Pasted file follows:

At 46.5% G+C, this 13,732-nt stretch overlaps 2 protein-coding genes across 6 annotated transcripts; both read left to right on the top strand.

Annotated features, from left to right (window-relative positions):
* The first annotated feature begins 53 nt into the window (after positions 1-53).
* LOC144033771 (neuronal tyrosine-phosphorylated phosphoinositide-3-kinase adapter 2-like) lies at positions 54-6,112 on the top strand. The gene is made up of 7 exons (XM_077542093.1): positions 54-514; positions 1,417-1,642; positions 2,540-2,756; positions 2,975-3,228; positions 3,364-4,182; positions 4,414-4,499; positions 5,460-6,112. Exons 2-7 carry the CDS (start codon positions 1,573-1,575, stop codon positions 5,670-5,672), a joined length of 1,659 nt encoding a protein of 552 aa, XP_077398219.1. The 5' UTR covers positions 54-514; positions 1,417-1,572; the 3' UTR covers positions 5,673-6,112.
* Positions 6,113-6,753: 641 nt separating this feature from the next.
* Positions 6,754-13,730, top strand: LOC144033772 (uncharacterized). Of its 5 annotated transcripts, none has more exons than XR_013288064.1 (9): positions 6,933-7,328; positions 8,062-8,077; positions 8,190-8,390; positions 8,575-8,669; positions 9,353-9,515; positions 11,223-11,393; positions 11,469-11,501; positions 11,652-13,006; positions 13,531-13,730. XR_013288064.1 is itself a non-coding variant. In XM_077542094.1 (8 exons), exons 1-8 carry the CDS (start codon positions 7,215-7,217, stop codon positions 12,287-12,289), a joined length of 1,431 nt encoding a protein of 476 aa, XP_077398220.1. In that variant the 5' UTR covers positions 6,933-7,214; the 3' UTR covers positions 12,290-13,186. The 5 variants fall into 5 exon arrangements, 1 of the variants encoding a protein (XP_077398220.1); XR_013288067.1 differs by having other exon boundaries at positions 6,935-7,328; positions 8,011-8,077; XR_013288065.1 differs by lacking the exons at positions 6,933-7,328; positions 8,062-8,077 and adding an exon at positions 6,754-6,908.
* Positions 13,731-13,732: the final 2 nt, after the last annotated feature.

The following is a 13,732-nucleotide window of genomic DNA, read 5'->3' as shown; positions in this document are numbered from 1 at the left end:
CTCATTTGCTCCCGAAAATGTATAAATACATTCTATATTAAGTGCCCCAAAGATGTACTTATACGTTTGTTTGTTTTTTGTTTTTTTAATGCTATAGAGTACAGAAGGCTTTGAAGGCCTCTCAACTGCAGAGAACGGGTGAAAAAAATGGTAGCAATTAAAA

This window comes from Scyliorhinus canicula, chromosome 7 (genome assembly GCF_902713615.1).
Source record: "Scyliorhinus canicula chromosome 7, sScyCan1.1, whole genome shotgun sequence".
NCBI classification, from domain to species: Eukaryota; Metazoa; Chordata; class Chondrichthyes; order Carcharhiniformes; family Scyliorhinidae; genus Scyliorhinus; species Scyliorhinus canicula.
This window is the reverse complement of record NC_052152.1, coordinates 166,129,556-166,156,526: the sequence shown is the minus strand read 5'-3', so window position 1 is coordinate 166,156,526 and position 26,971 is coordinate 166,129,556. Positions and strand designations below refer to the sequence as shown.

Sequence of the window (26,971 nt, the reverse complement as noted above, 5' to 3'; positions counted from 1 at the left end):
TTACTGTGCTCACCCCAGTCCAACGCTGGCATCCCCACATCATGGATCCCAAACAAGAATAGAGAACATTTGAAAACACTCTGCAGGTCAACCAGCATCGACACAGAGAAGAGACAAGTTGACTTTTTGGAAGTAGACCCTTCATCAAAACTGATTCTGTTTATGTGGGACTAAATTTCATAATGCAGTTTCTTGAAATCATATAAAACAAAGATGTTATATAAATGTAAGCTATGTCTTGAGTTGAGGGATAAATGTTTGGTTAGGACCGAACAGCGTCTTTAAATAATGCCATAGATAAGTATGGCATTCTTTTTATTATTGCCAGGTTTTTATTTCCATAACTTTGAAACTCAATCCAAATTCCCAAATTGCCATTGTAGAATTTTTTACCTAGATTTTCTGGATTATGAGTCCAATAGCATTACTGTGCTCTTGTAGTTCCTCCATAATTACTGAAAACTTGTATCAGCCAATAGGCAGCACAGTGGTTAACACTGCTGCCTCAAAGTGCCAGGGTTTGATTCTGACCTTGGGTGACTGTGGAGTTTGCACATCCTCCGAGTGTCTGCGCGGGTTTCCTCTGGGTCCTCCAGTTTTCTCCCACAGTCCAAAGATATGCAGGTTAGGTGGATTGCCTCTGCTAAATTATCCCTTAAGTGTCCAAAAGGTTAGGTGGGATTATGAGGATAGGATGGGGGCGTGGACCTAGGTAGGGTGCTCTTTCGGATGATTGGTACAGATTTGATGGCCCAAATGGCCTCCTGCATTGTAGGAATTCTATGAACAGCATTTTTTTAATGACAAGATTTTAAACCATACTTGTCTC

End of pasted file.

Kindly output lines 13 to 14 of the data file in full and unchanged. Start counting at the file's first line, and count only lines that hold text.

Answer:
This window is the reverse complement of record NC_052152.1, coordinates 166,129,556-166,156,526: the sequence shown is the minus strand read 5'-3', so window position 1 is coordinate 166,156,526 and position 26,971 is coordinate 166,129,556. Positions and strand designations below refer to the sequence as shown.

Sequence of the window (26,971 nt, the reverse complement as noted above, 5' to 3'; positions counted from 1 at the left end):